Removing the current requirement under the Gender Recognition Act 2004 for applications to have evidence of a diagnosis of gender dysphoria aligns with international best practice and the consensus view of United Nations Human Rights bodies.

Applicants must make a statutory declaration that they have lived in the acquired gender for at least three months before applying (six months for 16- and 17-year-olds).

Making a false application will carry a maximum penalty of imprisonment for up to two years or an unlimited fine or both. There is also provision in the Bill for a person with interest such as the Registrar General to make an application to the sheriff on the grounds an application was fraudulent.

Final thought

Ben HEad

Ben Howlett

Chair LGBT+ Commission and CEO Curia

Former Member of Parliament and Member of the Women & Equalities Select Committee gives his take on the result of the Gender Recognition Reform (Scotland) Bill

Often controversial social changes cause a great deal of heated debate. It is hard to recall whether a protester flashed their nether regions covered by fake hair during the Equal Marriage debates, but there was definitely much division that took years to lay to rest.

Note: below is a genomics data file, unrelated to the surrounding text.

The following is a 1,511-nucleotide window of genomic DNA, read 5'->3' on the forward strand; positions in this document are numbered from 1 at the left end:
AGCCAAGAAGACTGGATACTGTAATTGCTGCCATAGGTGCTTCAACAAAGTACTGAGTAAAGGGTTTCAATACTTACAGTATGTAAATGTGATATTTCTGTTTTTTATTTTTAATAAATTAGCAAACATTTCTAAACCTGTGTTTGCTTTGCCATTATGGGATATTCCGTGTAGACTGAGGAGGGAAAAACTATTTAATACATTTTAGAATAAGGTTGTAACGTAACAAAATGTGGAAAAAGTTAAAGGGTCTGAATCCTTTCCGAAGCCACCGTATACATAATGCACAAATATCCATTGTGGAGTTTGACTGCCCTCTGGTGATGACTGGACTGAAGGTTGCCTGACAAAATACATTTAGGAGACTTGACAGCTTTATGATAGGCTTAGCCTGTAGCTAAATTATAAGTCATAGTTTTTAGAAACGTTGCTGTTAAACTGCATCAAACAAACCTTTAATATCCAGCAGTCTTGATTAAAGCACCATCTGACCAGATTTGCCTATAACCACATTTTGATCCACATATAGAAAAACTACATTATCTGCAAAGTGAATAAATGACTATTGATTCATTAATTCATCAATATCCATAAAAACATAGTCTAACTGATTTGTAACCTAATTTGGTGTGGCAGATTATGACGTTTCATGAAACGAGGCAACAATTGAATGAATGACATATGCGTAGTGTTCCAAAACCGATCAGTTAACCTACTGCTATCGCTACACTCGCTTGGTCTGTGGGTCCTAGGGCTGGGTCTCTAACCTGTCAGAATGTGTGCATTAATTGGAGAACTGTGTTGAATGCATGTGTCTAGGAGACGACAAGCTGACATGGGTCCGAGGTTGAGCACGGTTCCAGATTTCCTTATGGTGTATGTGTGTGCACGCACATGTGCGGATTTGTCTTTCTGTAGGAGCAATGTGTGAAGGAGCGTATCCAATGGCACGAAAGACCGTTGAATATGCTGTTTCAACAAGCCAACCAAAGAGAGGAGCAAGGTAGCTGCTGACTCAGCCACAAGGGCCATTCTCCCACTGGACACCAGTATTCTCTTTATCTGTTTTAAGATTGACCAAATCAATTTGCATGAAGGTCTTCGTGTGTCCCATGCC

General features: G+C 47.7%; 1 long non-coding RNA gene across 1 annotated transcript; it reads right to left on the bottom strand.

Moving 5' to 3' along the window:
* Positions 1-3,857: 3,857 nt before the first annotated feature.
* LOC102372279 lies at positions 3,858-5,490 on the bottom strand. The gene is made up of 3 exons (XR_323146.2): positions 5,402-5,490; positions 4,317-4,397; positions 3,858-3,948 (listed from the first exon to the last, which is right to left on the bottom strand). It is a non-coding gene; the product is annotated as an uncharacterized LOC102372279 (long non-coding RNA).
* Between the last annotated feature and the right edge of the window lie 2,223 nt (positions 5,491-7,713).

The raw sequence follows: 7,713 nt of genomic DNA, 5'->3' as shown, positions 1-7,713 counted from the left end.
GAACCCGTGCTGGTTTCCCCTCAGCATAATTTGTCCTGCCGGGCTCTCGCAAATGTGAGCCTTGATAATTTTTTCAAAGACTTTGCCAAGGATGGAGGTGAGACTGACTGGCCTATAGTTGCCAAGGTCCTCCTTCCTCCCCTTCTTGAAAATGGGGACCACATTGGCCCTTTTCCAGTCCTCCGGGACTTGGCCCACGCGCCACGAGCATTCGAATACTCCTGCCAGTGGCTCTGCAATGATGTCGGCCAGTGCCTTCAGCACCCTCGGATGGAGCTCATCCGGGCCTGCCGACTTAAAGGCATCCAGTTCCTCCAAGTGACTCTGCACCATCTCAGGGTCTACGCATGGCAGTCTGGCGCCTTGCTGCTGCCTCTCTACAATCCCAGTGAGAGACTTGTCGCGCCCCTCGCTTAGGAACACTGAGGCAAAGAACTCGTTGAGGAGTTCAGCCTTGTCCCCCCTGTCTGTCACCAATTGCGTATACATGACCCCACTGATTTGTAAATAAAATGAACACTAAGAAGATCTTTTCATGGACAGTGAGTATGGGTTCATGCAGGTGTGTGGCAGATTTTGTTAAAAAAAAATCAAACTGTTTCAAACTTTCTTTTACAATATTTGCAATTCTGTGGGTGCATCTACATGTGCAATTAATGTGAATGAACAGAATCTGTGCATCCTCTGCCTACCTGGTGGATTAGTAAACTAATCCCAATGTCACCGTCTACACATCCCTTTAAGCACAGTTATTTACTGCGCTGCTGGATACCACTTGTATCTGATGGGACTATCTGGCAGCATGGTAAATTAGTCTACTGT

However, a decade on – has society imploded from equal marriage? Despite the protests at the time, has the country gone to pot as a result of the lowering of the legal age of consent? Is democracy undermined by women having the vote. No, no, no.

The trouble with Westminster getting involved is that north of the border, this will look like interference – increasing the sense of subservience and undermining the union even further. Politically, it would be wise for the UK Government to let this one go.

Legally, for a government to spend time on something that is pretty constitutionally and legally solid, seems a waste of time and resources.

The decision by the Minister for Inequalities, I mean Equalities (oops Freudian slip) Kemi Badenoch to review the decision of the Scottish Parliament seems like a vindictive campaign against trans people. Westminster does not have time to worry about things right now, the Government needs to focus its attention on the economy, strikes and public service reform.

As we move into the New Year, my message to the Equalities Minister is look elsewhere to start a row.

Sturgeon ain’t budgin…

Find out more

Find out more about the Gender Recognition Reform (Scotland) Bill.

(Image: Scottish Trans)